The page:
Tom Jacobs
Staff writer Tom Jacobs is a veteran journalist with more than 20 years experience at daily newspapers. He has served as a staff writer for The Los Angeles Daily News and the Santa Barbara News-Press. His work has also appeared in The Los Angeles Times, Chicago Tribune, and Ventura County Star.

More From Tom Jacobs

A weekly roundup of the best of Pacific Standard and PSmag.com, delivered straight to your inbox.

Recent Posts

October 24 • 4:00 PM

We Need to Normalize Drug Use in Our Society

After the disastrous misconceptions of the 20th century, we’re returning to the idea that drugs are an ordinary part of life experience and no more cause addiction than do other behaviors. This is rational and welcome.


October 24 • 2:00 PM

A Letter to the Next Attorney General: Fix Presidential Pardons

More than two years ago, a series showed that white applicants were far more likely to receive clemency than comparable applicants who were black. Since then, the government has spent hundreds of thousands of dollars on a study, but the pardons system remains unchanged.


October 24 • 12:00 PM

What Makes You So Smart, Middle School Math Teacher?

Noah Davis talks to Vern Williams about what makes middle school—yes, middle school—so great.


October 24 • 10:00 AM

Why DNA Is One of Humanity’s Greatest Inventions

How we’ve co-opted our genetic material to change our world.


October 24 • 8:00 AM

What Do Clowns Think of Clowns?

Three major players weigh in on the current state of the clown.


October 24 • 7:13 AM

There Is No Surge in Illegal Immigration

The overall rate of illegal immigration has actually decreased significantly in the last 10 years. The time is ripe for immigration reform.


October 24 • 6:15 AM

Politicians Really Aren’t Better Decision Makers

Politicians took part in a classic choice experiment but failed to do better than the rest of us.


October 24 • 5:00 AM

Why We Gossip: It’s Really All About Ourselves

New research from the Netherlands finds stories we hear about others help us determine how we’re doing.


October 24 • 2:00 AM

Congratulations, Your City Is Dying!

Don’t take population numbers at face value.


October 23 • 4:00 PM

Of Course Marijuana Addiction Exists

The polarized legalization debate leads to exaggerated claims and denials about pot’s potential harms. The truth lies somewhere in between.


October 23 • 2:00 PM

American Companies Are Getting Way Too Cozy With the National Security Agency

Newly released documents describe “contractual relationships” between the NSA and U.S. companies, as well as undercover operatives.


October 23 • 12:00 PM

The Man Who’s Quantifying New York City

Noah Davis talks to the proprietor of I Quant NY. His methodology: a little something called “addition.”


October 23 • 11:02 AM

Earliest High-Altitude Settlements Found in Peru

Discovery suggests humans adapted to high altitude faster than previously thought.


October 23 • 10:00 AM

The Psychology of Bribery and Corruption

An FBI agent offered up confidential information about a political operative’s enemy in exchange for cash—and they both got caught. What were they thinking?


October 23 • 8:00 AM

Ebola News Gives Me a Guilty Thrill. Am I Crazy?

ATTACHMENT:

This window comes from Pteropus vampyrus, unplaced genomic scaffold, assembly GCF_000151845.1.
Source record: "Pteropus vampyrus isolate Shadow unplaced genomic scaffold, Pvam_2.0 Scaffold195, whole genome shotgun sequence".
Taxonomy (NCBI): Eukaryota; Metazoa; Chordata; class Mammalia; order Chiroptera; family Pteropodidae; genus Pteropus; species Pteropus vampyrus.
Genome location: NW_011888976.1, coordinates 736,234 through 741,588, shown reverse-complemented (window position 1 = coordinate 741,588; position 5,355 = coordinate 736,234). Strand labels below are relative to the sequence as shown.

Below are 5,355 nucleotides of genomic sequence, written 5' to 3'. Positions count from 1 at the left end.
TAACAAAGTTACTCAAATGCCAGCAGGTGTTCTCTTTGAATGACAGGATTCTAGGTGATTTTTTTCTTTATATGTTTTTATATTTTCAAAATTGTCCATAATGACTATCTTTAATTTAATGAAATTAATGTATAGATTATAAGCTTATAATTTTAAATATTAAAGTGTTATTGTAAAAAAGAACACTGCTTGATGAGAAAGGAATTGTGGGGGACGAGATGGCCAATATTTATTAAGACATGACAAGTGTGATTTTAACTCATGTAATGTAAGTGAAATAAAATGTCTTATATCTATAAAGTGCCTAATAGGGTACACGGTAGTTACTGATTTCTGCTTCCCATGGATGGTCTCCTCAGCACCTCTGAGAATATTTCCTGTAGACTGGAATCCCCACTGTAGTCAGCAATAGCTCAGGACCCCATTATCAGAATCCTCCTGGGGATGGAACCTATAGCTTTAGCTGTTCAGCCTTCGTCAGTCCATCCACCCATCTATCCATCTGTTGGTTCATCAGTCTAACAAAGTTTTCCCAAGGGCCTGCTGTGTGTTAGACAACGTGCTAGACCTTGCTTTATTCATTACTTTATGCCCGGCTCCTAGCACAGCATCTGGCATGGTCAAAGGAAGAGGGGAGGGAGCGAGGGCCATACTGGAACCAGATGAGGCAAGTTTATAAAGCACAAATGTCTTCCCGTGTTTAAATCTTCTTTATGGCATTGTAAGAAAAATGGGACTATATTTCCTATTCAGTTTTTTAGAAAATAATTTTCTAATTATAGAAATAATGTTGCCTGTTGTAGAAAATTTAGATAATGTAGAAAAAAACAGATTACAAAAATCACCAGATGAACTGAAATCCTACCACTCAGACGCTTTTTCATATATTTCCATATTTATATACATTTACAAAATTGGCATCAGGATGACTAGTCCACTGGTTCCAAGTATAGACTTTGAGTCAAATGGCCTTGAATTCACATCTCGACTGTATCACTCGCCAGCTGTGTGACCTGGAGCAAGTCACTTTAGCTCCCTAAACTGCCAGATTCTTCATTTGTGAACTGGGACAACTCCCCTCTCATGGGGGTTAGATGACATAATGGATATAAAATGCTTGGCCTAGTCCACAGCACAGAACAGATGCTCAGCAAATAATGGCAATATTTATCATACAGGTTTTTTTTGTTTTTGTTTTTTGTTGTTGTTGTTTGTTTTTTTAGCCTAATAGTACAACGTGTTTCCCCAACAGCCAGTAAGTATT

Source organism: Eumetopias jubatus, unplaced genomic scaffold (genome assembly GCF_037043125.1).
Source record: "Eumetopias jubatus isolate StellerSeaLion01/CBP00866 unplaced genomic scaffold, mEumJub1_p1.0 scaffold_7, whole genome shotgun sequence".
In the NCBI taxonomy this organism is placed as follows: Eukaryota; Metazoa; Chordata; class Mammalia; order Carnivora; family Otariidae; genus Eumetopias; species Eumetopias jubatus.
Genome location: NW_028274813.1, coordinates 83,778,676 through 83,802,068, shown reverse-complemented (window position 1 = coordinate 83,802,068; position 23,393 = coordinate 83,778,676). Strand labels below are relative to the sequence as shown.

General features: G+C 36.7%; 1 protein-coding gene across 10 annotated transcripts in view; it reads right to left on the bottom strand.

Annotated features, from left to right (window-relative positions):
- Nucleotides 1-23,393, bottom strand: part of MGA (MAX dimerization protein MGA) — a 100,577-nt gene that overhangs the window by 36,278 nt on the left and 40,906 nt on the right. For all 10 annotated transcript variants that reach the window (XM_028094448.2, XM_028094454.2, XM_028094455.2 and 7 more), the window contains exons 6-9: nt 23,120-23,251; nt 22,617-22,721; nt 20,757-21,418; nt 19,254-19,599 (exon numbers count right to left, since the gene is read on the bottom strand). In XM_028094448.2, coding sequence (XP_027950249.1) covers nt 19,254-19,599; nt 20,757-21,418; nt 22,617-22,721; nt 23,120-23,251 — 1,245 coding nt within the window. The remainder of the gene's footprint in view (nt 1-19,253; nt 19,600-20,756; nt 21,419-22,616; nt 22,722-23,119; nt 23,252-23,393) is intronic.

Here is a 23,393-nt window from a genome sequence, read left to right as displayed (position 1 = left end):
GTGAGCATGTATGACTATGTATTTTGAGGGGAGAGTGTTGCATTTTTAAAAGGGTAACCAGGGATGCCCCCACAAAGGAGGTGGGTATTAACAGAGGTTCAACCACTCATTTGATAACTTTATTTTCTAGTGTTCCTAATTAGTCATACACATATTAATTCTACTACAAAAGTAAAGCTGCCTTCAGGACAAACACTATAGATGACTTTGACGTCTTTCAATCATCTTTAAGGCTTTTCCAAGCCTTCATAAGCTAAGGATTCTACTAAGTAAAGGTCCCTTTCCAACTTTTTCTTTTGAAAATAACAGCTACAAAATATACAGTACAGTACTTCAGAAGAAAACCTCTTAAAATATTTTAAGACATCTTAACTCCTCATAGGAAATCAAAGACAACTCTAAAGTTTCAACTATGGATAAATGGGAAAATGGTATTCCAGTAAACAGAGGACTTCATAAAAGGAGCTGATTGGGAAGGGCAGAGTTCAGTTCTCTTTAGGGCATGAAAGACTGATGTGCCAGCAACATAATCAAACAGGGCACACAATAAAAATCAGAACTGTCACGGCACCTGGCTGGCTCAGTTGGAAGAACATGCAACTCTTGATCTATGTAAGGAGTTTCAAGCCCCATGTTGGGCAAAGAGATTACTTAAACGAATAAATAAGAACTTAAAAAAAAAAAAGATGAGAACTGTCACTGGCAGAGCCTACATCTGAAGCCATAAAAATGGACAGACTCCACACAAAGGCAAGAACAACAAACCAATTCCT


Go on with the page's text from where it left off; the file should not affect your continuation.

What it means to feel a little excited about the prospect of a horrific event.


October 23 • 7:04 AM

Why Don’t Men Read Romance Novels?

A lot of men just don’t read fiction, and if they do, structural misogyny drives them away from the genre.


October 23 • 6:00 AM

Why Do Americans Pray?

It depends on how you ask.


October 23 • 4:00 AM

Musicians Are Better Multitaskers

New research from Canada finds trained musicians more efficiently switch from one mental task to another.


October 22 • 4:00 PM

The Last Thing the Women’s Movement Needs Is a Heroic Male Takeover

Is the United Nations’ #HeForShe campaign helping feminism?


October 22 • 2:00 PM

Turning Public Education Into Private Profits

Baker Mitchell is a politically connected North Carolina businessman who celebrates the power of the free market. Every year, millions of public education dollars flow through Mitchell’s chain of four non-profit charter schools to for-profit companies he controls.


October 22 • 12:00 PM

Will the End of a Tax Loophole Kill Off Irish Business and Force Google and Apple to Pay Up?

U.S. technology giants have constructed international offices in Dublin in order to take advantage of favorable tax policies that are now changing. But Ireland might have enough other draws to keep them there even when costs climb.


October 22 • 10:00 AM

Veterans in the Ivory Tower

Why there aren’t enough veterans at America’s top schools—and what some people are trying to do to change that.


October 22 • 8:00 AM

Our Language Prejudices Don’t Make No Sense

We should embrace the fact that there’s no single recipe for English. Making fun of people for replacing “ask” with “aks,” or for frequently using double negatives just makes you look like the unsophisticated one.


October 22 • 7:04 AM

My Politicians Are Better Looking Than Yours

A new study finds we judge the cover by the book—or at least the party.


October 22 • 6:00 AM

How We Form Our Routines

Whether it’s a morning cup of coffee or a glass of warm milk before bed, we all have our habitual processions. The way they become engrained, though, varies from person to person.


Follow us


Politicians Really Aren’t Better Decision Makers

Politicians took part in a classic choice experiment but failed to do better than the rest of us.

Earliest High-Altitude Settlements Found in Peru

Discovery suggests humans adapted to high altitude faster than previously thought.

My Politicians Are Better Looking Than Yours

A new study finds we judge the cover by the book—or at least the party.

That Cigarette Would Make a Great Water Filter

Clean out the ashtray, add some aluminum oxide, and you've (almost) got yourself a low-cost way to remove arsenic from drinking water.

Love and Hate in Israel and Palestine

Psychologists find that parties to a conflict think they're motivated by love while their enemies are motivated by hate.

The Big One

One company, Amazon, controls 67 percent of the e-book market in the United States—down from 90 percent five years ago. September/October 2014 new-big-one-5

Copyright © 2014 by Pacific Standard and The Miller-McCune Center for Research, Media, and Public Policy. All Rights Reserved.